Broker-Dealer Regulation – An Overview

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Broker-dealers (BDs) facilitate the buying and selling of securities for investors and themselves. Regulation of broker-dealers is critical to maintaining market integrity, protecting investors, and ensuring financial stability. In the United States, broker-dealer regulation encompasses a broad spectrum of rules and standards designed to govern the operations, ethical conduct, and financial responsibility of these firms.

What Is A Broker-Dealer?

A broker-dealer performs two main roles:

  1. as a broker, it acts on behalf of clients to execute trades in securities;
  2. as a dealer, it trades securities on its own behalf.

Examples of broker-dealers include major financial institutions like Goldman Sachs and Morgan Stanley, as well as smaller, investing firms for retail traders like, Interactive Brokers.

Which Organizations Regulate Broker-Dealers?

Broker-dealers in the U.S. are subject to regulation by several organizations, each with its own set of rules and oversight responsibilities.

Securities and Exchange Commission (SEC)

The SEC is the primary federal regulatory agency overseeing the securities industry, including broker-dealers. It enforces securities laws designed to protect investors; maintain fair, orderly, and efficient markets; and facilitate capital formation.

Financial Industry Regulatory Authority (FINRA)

FINRA is a not-for-profit organization authorized by Congress to protect America’s investors by ensuring the broker-dealer industry operates fairly and honestly. FINRA oversees brokerage firms and their registered securities representatives, enforces rules governing the industry, and provides education and resources for investors.

State Securities Regulators

Each state has its own securities regulator responsible for licensing and regulating broker-dealers within its jurisdiction. These regulators enforce state securities laws and respond to investor complaints and inquiries.

What Legislation Applies To Broker-Dealers?

Several key pieces of legislation govern the activities of broker-dealers in the U.S.:

Securities Exchange Act of 1934

This Act established the SEC and provides it with broad authority over all aspects of the securities industry, including the power to register, regulate, and oversee brokerage firms, transfer agents, and clearing agencies.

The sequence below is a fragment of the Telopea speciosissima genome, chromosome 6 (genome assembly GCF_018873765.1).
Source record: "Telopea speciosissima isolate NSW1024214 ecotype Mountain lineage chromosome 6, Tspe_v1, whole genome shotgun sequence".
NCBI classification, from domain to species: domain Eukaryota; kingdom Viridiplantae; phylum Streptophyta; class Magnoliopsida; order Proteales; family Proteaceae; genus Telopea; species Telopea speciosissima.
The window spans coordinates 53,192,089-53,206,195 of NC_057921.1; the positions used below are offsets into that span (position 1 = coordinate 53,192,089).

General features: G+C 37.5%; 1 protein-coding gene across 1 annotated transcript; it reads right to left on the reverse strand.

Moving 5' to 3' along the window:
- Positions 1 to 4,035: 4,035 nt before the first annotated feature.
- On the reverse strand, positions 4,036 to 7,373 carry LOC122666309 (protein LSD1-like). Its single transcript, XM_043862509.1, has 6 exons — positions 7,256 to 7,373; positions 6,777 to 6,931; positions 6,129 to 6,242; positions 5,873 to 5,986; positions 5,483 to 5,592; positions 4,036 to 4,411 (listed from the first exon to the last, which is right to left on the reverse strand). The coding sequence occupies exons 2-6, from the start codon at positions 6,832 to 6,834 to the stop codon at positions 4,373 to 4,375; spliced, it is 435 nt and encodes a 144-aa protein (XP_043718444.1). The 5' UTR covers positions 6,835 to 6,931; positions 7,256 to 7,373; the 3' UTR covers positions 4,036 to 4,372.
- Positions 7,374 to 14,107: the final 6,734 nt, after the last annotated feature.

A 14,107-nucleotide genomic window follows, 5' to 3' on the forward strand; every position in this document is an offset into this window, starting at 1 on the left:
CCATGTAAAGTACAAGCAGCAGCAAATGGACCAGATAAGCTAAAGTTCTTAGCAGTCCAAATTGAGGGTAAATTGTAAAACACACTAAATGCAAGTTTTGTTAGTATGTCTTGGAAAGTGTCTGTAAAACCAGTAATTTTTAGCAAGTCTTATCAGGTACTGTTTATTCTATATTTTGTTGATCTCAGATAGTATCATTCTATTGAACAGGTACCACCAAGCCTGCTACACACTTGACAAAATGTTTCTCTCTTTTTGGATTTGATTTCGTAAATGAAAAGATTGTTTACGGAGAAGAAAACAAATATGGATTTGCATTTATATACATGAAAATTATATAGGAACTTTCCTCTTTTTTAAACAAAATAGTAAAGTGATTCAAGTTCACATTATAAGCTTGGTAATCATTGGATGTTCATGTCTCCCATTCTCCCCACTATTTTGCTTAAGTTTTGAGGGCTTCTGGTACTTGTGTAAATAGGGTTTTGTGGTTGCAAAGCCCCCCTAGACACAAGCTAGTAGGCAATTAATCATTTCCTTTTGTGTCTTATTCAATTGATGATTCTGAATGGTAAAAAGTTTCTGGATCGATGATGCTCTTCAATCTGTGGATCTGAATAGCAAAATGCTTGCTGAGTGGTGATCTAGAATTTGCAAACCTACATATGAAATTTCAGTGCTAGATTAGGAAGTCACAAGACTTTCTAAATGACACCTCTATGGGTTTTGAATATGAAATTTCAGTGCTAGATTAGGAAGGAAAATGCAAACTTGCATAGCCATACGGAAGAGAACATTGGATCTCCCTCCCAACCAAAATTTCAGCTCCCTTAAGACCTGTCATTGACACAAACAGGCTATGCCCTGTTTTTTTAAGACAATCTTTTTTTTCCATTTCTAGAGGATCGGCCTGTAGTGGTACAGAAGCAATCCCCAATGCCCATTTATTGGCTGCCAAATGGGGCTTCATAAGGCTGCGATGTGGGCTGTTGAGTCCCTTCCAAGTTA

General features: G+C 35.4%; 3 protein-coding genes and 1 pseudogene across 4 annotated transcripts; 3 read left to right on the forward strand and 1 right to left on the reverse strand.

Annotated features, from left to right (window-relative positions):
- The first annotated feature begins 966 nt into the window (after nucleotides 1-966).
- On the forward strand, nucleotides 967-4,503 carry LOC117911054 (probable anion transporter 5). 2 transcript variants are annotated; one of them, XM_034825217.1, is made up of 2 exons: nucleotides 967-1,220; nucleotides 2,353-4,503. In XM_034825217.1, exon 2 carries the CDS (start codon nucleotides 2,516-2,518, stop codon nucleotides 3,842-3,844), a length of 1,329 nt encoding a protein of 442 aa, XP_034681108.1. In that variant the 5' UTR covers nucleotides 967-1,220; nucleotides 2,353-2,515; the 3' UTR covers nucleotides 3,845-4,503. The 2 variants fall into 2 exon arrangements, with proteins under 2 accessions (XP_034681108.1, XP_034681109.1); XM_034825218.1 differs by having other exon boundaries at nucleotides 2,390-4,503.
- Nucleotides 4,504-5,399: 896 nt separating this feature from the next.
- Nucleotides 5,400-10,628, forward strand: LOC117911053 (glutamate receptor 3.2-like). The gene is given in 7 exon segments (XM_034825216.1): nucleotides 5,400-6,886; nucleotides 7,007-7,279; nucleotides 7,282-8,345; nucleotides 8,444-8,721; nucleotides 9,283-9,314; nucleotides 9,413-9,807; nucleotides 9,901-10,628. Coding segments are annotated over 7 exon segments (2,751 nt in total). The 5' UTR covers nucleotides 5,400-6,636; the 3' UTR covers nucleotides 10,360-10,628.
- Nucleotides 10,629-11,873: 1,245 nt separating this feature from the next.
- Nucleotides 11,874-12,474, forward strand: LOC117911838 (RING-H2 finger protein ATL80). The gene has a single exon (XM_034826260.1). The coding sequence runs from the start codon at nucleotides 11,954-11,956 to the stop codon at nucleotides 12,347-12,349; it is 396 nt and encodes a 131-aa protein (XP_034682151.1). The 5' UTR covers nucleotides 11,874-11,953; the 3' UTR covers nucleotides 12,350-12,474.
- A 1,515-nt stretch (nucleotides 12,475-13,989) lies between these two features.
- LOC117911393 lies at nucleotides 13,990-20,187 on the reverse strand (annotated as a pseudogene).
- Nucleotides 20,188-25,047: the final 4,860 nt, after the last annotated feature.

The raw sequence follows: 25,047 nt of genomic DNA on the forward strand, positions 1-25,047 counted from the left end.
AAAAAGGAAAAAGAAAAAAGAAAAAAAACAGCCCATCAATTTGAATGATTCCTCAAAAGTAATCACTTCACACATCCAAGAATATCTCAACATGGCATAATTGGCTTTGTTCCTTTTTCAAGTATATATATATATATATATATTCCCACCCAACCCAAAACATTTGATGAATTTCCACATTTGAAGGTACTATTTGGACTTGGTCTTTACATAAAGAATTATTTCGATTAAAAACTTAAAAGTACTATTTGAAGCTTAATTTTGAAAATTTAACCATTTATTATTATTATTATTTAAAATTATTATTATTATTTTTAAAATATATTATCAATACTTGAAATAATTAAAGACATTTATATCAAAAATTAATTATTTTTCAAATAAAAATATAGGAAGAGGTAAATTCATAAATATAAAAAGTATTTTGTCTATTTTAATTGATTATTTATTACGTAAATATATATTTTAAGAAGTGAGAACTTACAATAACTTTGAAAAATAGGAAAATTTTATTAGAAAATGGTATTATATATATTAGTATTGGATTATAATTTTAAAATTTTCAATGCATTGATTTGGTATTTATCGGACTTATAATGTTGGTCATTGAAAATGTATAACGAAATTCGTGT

Dodd-Frank Wall Street Reform and Consumer Protection Act

Enacted in response to the 2008 financial crisis, this comprehensive set of financial regulations includes provisions that affect broker-dealers, such as those aimed at improving transparency and reducing risks in the financial system.

Regulation Best Interest (Reg BI)

Implemented by the SEC, Reg BI imposes a standard of conduct for broker-dealers, requiring them to act in the best interest of their retail customers when making investment recommendations.

What Responsibilities Do Broker-Dealers Have?

Broker-dealers have a wide range of responsibilities, including, but not limited to:

  • Communication: They must provide accurate and complete information to clients, disclosing all material facts and potential conflicts of interest.
  • Record-Keeping: Broker-dealers are required to maintain comprehensive records of all transactions, communications with clients, and other relevant activities.
  • Compliance: Firms must establish and enforce policies and procedures to comply with all applicable securities laws and regulations.


Who regulates broker-dealers in New York? In New York, broker-dealers are regulated by the New York State Department of Law, Investor Protection Bureau, in addition to federal oversight by the SEC and FINRA.

What is broker-dealer regulation? Broker-dealer regulation refers to the oversight and enforcement of laws and rules governing the conduct, ethics, and financial integrity of firms that buy and sell securities on behalf of clients and for their own accounts.

Who has regulatory oversight for broker-dealers? The SEC and FINRA are the primary regulatory bodies with oversight over broker-dealers in the United States, complemented by state securities regulators.

Who do broker-dealers need to register with? Broker-dealers must register with the SEC, become members of FINRA, and may also need to register with state securities regulators where they do business.

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